Mustangs Musts...

Mustangs Musts...
Veedawoo Aragon Escalante Galitzier

Tuesday, September 17, 2013


Last year I had hoped to train a yearling for the Ft. Worth Mustang Makeover but circumstances cancelled the project. Then in June came the HIGH PARK FIRE and I was glad not having a young mustang to take care of that was geared to compete in autumn. Nonetheless the fire had its effects on my home and neighborhood and led me to consider and contemplate my future in the Strawbale House, In Red Feather Lakes, with MUSTANG ECO TOURS and with the mustang issue at large.

With shortage of hay and a burned landscape the thought of mobility and flexibility gained momentum and I decided to rent the strawbale house and take the MUSTANG ECO TOUR on the road yet again. This time not to the BLACK HILLS WILD HORSE SANCTUARY but to a small 1000 acre upstart sanctuary in DEER TRAIL, south of Denver.

What attracted me was the OBJECTIVE of this particular PROJECT:
Similar to the Black Hills the sanctuary was to provide for horses that had been through a roundup.
Similar they were to be guaranteed a life of peace and space. And there was the goal of training and adoption. Similar also was the scenario of a man's wild horse dream now realized and continued and carried by a woman, that loved that man for his dream.

The particularity of this sanctuary: IT WAS A LOCAL COLORADO SANCTUARY FOR A LOCAL COLORADO HERD with LOCAL COLORADOANS engaging and caring. I could not think of anything that would make more sense, acknowledging that I CONSIDER THE MUSTANG NATURE'S RENEWABLE RESOURCE HORSE (provided, raised, educated and delivered at no charge) (we all know where the charges are - and that they are NOT with the horses on the range)

THIS IS THE SAND WASH BASIN HERD - and over 12 Sand Wash Basin horses call it home. There are currently over 410 mustangs on the 160 000 acres of HMA west of Maybell Colorado and over 60 foals were born in 2013. The death rate averages 7% and in cooperation with the HSUS and other volunteer organizations in the area the attempt is made to manage the herd with fertility control rather than roundups.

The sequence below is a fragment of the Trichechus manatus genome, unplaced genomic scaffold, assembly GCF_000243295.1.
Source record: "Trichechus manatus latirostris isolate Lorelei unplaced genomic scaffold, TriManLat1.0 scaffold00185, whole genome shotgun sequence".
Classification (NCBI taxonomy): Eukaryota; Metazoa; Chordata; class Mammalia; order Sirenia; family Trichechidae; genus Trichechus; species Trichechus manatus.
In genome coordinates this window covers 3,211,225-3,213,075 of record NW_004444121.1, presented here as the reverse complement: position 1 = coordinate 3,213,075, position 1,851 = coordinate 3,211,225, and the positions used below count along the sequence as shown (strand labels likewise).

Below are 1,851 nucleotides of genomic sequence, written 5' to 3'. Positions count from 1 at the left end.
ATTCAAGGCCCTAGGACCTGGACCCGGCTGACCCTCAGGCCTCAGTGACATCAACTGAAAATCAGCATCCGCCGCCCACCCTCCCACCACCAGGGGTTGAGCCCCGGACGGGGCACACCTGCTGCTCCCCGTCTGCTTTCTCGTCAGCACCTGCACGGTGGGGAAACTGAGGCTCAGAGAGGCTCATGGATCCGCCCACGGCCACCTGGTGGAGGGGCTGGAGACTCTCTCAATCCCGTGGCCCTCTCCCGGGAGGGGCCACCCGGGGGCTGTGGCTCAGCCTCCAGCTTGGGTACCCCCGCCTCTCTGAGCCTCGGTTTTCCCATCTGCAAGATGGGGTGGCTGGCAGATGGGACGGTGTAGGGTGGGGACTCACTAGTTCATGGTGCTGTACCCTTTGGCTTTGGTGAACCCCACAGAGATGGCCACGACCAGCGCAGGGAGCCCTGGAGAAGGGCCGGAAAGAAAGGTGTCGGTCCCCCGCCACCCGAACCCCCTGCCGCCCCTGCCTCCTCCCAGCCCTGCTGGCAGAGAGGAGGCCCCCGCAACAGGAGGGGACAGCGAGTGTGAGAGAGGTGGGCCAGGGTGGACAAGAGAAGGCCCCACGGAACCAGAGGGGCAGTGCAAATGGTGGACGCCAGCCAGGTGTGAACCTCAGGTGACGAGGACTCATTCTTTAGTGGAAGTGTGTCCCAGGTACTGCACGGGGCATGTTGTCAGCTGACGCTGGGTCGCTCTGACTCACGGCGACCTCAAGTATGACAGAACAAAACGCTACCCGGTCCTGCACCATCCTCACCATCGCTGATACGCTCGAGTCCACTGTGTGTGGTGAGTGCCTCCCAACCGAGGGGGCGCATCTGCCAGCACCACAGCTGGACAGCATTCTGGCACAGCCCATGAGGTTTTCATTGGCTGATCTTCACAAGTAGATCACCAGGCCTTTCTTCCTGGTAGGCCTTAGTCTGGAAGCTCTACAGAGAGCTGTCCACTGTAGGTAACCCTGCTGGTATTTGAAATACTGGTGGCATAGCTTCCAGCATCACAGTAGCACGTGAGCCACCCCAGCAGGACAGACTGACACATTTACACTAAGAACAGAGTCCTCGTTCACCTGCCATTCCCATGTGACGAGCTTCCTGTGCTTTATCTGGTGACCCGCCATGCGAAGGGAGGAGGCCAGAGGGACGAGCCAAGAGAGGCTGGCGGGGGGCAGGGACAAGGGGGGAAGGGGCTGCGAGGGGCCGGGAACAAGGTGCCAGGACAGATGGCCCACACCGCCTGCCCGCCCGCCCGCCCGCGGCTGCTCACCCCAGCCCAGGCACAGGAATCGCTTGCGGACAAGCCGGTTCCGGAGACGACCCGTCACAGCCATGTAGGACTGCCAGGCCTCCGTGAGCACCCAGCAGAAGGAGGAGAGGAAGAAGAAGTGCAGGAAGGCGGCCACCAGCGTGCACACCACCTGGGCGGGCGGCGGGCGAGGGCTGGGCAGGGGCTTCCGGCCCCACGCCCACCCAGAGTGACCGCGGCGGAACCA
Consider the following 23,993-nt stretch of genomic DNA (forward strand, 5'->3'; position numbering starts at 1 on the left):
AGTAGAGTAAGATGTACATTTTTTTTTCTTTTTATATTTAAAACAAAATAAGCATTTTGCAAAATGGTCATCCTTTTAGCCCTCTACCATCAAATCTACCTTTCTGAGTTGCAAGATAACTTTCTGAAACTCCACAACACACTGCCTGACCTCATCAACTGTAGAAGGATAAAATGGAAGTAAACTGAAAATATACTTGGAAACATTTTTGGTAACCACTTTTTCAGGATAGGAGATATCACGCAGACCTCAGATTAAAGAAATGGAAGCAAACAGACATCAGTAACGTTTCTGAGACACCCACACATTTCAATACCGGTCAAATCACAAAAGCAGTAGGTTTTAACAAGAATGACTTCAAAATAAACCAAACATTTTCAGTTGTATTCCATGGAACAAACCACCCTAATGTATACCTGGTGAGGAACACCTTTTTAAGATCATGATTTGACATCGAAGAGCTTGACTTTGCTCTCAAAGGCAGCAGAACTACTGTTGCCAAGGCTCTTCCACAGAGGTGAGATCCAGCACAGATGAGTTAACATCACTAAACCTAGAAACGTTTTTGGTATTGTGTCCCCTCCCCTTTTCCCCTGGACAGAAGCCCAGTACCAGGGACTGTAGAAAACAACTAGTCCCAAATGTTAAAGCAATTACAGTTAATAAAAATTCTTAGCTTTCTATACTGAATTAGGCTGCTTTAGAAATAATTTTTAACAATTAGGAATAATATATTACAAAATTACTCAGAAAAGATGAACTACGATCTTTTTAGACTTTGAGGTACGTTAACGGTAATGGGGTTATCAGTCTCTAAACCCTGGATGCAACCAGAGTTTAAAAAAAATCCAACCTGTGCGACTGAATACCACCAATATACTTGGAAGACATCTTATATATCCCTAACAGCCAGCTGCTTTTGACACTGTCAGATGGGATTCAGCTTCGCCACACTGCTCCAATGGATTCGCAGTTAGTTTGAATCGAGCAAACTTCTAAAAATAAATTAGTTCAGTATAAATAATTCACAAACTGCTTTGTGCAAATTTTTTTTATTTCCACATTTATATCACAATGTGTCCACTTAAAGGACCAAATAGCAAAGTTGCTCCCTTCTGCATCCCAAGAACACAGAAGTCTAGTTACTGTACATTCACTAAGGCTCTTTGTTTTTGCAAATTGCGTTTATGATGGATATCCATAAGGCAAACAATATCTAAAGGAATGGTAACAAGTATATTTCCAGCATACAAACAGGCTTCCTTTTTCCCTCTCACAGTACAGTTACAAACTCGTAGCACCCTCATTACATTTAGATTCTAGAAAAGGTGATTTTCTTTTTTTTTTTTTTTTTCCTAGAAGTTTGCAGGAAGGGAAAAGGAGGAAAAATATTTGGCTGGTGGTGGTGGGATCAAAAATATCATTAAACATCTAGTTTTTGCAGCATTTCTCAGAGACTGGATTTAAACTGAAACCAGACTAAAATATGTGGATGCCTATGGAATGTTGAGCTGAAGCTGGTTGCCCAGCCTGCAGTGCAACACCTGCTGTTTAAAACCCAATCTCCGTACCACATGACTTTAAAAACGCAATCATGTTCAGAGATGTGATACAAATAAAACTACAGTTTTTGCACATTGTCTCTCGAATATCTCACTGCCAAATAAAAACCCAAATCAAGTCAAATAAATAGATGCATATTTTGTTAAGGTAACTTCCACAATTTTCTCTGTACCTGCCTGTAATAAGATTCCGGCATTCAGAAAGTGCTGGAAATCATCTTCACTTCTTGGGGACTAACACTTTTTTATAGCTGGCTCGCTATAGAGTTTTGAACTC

Whether or not we seek dialogue with the BLM or are pro PZP native, the care of the horses in the local arena (even though this is a federal institution) is close to my heart.

It is now over 3 months ago that I came to this facility owned and founded by Michelle Sander, who has dedicated the ranch to her late father, whose dream it was to have a sanctuary for wild horses. It is a beautiful near 1000 acre facility at the very northeast corner of the Black Forest in Eastern Colorado. Currently 27 horses call it their home.  A set-back is the rather remote location of the Ranch and the fact that it is not home to the owner/operator. Since 3 months I have fed and cared for the horses in the corrals and also watched over those on the range. Together with 2 young Californians (Giulia and Nicholas) and several highly appreciated visitor volunteers, we have ridden and trained, cared for and treated, cleaned the range and removed 1000s of feet of barbed wire, and consecutive t-posts from Cross fences, experimented with feeding and rotation and dealt with weather, wildlife and not so wild life.

Here are a couple of pics:

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